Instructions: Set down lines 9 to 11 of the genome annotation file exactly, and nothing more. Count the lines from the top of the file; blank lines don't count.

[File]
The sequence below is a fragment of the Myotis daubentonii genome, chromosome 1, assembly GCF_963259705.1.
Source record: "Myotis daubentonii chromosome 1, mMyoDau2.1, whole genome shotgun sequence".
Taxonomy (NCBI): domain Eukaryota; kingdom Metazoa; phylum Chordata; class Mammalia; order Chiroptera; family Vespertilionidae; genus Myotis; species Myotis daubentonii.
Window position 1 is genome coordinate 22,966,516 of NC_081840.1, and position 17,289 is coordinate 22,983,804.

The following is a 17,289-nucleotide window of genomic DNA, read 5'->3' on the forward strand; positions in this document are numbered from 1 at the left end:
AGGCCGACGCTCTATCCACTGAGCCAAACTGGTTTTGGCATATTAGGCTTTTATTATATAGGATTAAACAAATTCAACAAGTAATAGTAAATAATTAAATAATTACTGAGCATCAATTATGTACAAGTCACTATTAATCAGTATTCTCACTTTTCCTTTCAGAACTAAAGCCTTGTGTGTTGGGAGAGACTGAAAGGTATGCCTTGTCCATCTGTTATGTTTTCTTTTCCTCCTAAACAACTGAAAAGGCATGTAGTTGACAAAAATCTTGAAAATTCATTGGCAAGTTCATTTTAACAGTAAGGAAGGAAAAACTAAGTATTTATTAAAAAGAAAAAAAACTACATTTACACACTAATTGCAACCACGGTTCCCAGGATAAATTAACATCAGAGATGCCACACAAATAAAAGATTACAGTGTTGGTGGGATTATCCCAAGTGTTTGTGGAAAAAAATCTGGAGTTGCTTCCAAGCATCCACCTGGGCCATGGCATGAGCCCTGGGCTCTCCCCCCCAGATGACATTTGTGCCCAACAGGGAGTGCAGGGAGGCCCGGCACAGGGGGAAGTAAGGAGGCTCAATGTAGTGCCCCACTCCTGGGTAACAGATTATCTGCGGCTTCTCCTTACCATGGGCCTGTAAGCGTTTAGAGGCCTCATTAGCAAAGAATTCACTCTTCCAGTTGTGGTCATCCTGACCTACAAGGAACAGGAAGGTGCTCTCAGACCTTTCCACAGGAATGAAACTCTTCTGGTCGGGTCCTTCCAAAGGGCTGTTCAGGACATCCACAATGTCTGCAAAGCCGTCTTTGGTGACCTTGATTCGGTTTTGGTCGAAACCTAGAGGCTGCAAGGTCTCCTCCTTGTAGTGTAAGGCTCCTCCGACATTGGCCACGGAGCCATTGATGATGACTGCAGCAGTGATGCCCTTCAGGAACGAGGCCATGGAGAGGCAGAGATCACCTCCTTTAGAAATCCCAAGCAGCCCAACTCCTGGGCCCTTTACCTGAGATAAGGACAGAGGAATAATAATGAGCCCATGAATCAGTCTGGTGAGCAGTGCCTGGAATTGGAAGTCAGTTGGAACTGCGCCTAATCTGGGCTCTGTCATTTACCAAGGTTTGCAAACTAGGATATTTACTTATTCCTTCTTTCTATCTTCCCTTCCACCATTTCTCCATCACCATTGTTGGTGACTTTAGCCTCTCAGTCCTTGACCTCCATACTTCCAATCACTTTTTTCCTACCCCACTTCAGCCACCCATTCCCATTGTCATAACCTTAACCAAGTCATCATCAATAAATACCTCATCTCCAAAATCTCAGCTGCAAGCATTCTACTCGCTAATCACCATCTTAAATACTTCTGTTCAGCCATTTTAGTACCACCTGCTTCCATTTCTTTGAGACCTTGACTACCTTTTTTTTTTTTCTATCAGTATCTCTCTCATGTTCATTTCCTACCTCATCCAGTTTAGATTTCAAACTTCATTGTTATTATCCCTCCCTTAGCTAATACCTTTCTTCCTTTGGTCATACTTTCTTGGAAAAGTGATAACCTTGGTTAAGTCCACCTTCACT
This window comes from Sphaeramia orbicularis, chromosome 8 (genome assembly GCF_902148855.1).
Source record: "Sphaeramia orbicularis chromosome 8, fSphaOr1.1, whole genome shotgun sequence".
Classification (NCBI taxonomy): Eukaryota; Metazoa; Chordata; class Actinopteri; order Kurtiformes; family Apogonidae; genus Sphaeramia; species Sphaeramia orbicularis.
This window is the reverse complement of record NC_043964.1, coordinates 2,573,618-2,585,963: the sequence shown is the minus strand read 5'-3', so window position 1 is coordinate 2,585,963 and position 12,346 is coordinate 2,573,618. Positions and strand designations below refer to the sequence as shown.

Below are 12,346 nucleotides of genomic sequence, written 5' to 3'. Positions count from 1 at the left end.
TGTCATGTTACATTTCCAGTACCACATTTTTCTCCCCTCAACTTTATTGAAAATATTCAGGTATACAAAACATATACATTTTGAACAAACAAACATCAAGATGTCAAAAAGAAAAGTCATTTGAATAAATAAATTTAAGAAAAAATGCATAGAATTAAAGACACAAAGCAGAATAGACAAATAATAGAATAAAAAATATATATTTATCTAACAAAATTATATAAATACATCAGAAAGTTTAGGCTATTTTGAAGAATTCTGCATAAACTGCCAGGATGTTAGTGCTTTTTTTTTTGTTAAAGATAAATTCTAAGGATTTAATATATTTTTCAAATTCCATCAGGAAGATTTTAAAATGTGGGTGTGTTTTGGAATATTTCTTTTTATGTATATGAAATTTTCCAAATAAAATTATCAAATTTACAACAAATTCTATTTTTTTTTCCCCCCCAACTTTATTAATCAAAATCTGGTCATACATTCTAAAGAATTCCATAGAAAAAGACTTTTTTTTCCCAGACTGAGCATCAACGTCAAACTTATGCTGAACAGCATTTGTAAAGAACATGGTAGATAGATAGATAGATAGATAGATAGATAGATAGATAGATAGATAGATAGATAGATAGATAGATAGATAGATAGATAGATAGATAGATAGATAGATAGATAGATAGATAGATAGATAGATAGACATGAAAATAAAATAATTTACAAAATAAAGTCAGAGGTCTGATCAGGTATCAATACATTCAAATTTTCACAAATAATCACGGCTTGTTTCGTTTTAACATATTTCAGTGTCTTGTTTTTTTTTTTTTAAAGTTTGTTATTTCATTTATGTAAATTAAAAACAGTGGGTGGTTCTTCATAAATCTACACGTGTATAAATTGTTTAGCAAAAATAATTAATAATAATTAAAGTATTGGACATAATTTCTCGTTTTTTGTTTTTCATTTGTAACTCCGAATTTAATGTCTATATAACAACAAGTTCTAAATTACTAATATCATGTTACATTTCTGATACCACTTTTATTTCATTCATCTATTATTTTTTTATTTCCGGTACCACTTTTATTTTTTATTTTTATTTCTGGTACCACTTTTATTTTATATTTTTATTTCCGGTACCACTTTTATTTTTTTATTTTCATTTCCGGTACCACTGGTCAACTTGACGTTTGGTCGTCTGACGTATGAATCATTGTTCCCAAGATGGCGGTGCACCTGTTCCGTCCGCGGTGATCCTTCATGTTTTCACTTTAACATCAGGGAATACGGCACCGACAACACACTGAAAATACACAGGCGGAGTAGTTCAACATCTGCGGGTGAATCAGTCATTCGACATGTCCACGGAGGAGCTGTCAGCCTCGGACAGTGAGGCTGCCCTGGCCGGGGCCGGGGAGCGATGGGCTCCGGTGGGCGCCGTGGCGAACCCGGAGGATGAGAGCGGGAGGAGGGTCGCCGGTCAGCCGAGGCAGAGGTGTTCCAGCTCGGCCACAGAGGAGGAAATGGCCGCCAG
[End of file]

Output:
Classification (NCBI taxonomy): Eukaryota; Metazoa; Chordata; class Actinopteri; order Kurtiformes; family Apogonidae; genus Sphaeramia; species Sphaeramia orbicularis.
This window is the reverse complement of record NC_043964.1, coordinates 2,573,618-2,585,963: the sequence shown is the minus strand read 5'-3', so window position 1 is coordinate 2,585,963 and position 12,346 is coordinate 2,573,618. Positions and strand designations below refer to the sequence as shown.

Below are 12,346 nucleotides of genomic sequence, written 5' to 3'. Positions count from 1 at the left end.